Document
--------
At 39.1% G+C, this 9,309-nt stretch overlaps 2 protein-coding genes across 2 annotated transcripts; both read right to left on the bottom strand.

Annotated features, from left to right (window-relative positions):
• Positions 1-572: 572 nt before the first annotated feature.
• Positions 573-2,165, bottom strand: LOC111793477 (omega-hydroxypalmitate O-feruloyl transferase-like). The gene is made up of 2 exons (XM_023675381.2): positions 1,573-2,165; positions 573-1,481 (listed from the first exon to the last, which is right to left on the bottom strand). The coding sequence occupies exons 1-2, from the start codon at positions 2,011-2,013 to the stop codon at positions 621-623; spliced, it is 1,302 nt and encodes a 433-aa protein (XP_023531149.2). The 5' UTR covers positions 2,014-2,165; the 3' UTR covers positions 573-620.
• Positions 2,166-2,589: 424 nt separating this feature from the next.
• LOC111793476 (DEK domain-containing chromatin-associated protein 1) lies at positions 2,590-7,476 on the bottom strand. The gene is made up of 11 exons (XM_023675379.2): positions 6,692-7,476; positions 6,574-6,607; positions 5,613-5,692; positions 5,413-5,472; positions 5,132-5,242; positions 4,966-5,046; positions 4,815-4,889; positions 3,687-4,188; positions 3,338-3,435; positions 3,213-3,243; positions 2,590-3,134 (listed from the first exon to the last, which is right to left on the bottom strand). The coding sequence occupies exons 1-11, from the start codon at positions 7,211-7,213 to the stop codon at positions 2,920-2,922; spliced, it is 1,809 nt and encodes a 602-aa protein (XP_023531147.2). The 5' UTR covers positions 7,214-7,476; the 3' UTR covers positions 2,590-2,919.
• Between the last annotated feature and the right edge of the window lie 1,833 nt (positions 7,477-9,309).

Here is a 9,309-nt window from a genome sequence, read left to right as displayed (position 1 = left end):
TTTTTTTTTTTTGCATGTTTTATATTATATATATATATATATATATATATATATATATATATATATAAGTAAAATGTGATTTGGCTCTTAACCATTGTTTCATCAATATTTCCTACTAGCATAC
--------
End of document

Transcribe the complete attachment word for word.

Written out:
At 39.1% G+C, this 9,309-nt stretch overlaps 2 protein-coding genes across 2 annotated transcripts; both read right to left on the bottom strand.

Annotated features, from left to right (window-relative positions):
• Positions 1-572: 572 nt before the first annotated feature.
• Positions 573-2,165, bottom strand: LOC111793477 (omega-hydroxypalmitate O-feruloyl transferase-like). The gene is made up of 2 exons (XM_023675381.2): positions 1,573-2,165; positions 573-1,481 (listed from the first exon to the last, which is right to left on the bottom strand). The coding sequence occupies exons 1-2, from the start codon at positions 2,011-2,013 to the stop codon at positions 621-623; spliced, it is 1,302 nt and encodes a 433-aa protein (XP_023531149.2). The 5' UTR covers positions 2,014-2,165; the 3' UTR covers positions 573-620.
• Positions 2,166-2,589: 424 nt separating this feature from the next.
• LOC111793476 (DEK domain-containing chromatin-associated protein 1) lies at positions 2,590-7,476 on the bottom strand. The gene is made up of 11 exons (XM_023675379.2): positions 6,692-7,476; positions 6,574-6,607; positions 5,613-5,692; positions 5,413-5,472; positions 5,132-5,242; positions 4,966-5,046; positions 4,815-4,889; positions 3,687-4,188; positions 3,338-3,435; positions 3,213-3,243; positions 2,590-3,134 (listed from the first exon to the last, which is right to left on the bottom strand). The coding sequence occupies exons 1-11, from the start codon at positions 7,211-7,213 to the stop codon at positions 2,920-2,922; spliced, it is 1,809 nt and encodes a 602-aa protein (XP_023531147.2). The 5' UTR covers positions 7,214-7,476; the 3' UTR covers positions 2,590-2,919.
• Between the last annotated feature and the right edge of the window lie 1,833 nt (positions 7,477-9,309).

Here is a 9,309-nt window from a genome sequence, read left to right as displayed (position 1 = left end):
TTTTTTTTTTTTGCATGTTTTATATTATATATATATATATATATATATATATATATATATATATATAAGTAAAATGTGATTTGGCTCTTAACCATTGTTTCATCAATATTTCCTACTAGCATAC